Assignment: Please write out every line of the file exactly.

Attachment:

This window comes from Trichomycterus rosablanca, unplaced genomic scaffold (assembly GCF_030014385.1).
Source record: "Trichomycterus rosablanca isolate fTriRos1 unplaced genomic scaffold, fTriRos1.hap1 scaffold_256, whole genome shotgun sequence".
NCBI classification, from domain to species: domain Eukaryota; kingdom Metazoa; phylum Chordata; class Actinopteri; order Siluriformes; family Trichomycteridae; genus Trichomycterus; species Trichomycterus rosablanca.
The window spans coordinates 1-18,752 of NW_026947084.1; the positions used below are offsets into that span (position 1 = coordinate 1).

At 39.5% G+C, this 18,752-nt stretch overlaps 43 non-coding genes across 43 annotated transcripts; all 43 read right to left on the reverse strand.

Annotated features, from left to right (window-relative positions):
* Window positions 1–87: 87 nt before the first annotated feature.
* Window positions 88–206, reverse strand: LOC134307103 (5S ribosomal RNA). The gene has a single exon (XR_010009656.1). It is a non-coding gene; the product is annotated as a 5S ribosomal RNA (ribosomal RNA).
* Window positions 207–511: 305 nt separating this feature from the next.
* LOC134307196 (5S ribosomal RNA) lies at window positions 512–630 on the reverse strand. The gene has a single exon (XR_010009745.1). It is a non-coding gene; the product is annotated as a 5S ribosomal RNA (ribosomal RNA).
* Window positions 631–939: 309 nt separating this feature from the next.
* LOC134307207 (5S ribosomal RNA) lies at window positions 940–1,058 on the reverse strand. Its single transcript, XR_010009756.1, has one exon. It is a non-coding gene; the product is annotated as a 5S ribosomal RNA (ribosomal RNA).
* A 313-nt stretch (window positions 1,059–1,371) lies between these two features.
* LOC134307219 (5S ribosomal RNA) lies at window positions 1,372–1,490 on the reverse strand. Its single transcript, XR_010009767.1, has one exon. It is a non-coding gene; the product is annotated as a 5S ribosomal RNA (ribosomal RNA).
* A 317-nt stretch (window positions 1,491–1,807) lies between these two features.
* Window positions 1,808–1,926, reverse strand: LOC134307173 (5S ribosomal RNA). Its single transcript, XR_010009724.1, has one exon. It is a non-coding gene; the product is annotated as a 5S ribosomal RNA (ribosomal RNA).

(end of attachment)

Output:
This window comes from Trichomycterus rosablanca, unplaced genomic scaffold (assembly GCF_030014385.1).
Source record: "Trichomycterus rosablanca isolate fTriRos1 unplaced genomic scaffold, fTriRos1.hap1 scaffold_256, whole genome shotgun sequence".
NCBI classification, from domain to species: domain Eukaryota; kingdom Metazoa; phylum Chordata; class Actinopteri; order Siluriformes; family Trichomycteridae; genus Trichomycterus; species Trichomycterus rosablanca.
The window spans coordinates 1-18,752 of NW_026947084.1; the positions used below are offsets into that span (position 1 = coordinate 1).

At 39.5% G+C, this 18,752-nt stretch overlaps 43 non-coding genes across 43 annotated transcripts; all 43 read right to left on the reverse strand.

Annotated features, from left to right (window-relative positions):
* Window positions 1–87: 87 nt before the first annotated feature.
* Window positions 88–206, reverse strand: LOC134307103 (5S ribosomal RNA). The gene has a single exon (XR_010009656.1). It is a non-coding gene; the product is annotated as a 5S ribosomal RNA (ribosomal RNA).
* Window positions 207–511: 305 nt separating this feature from the next.
* LOC134307196 (5S ribosomal RNA) lies at window positions 512–630 on the reverse strand. The gene has a single exon (XR_010009745.1). It is a non-coding gene; the product is annotated as a 5S ribosomal RNA (ribosomal RNA).
* Window positions 631–939: 309 nt separating this feature from the next.
* LOC134307207 (5S ribosomal RNA) lies at window positions 940–1,058 on the reverse strand. Its single transcript, XR_010009756.1, has one exon. It is a non-coding gene; the product is annotated as a 5S ribosomal RNA (ribosomal RNA).
* A 313-nt stretch (window positions 1,059–1,371) lies between these two features.
* LOC134307219 (5S ribosomal RNA) lies at window positions 1,372–1,490 on the reverse strand. Its single transcript, XR_010009767.1, has one exon. It is a non-coding gene; the product is annotated as a 5S ribosomal RNA (ribosomal RNA).
* A 317-nt stretch (window positions 1,491–1,807) lies between these two features.
* Window positions 1,808–1,926, reverse strand: LOC134307173 (5S ribosomal RNA). Its single transcript, XR_010009724.1, has one exon. It is a non-coding gene; the product is annotated as a 5S ribosomal RNA (ribosomal RNA).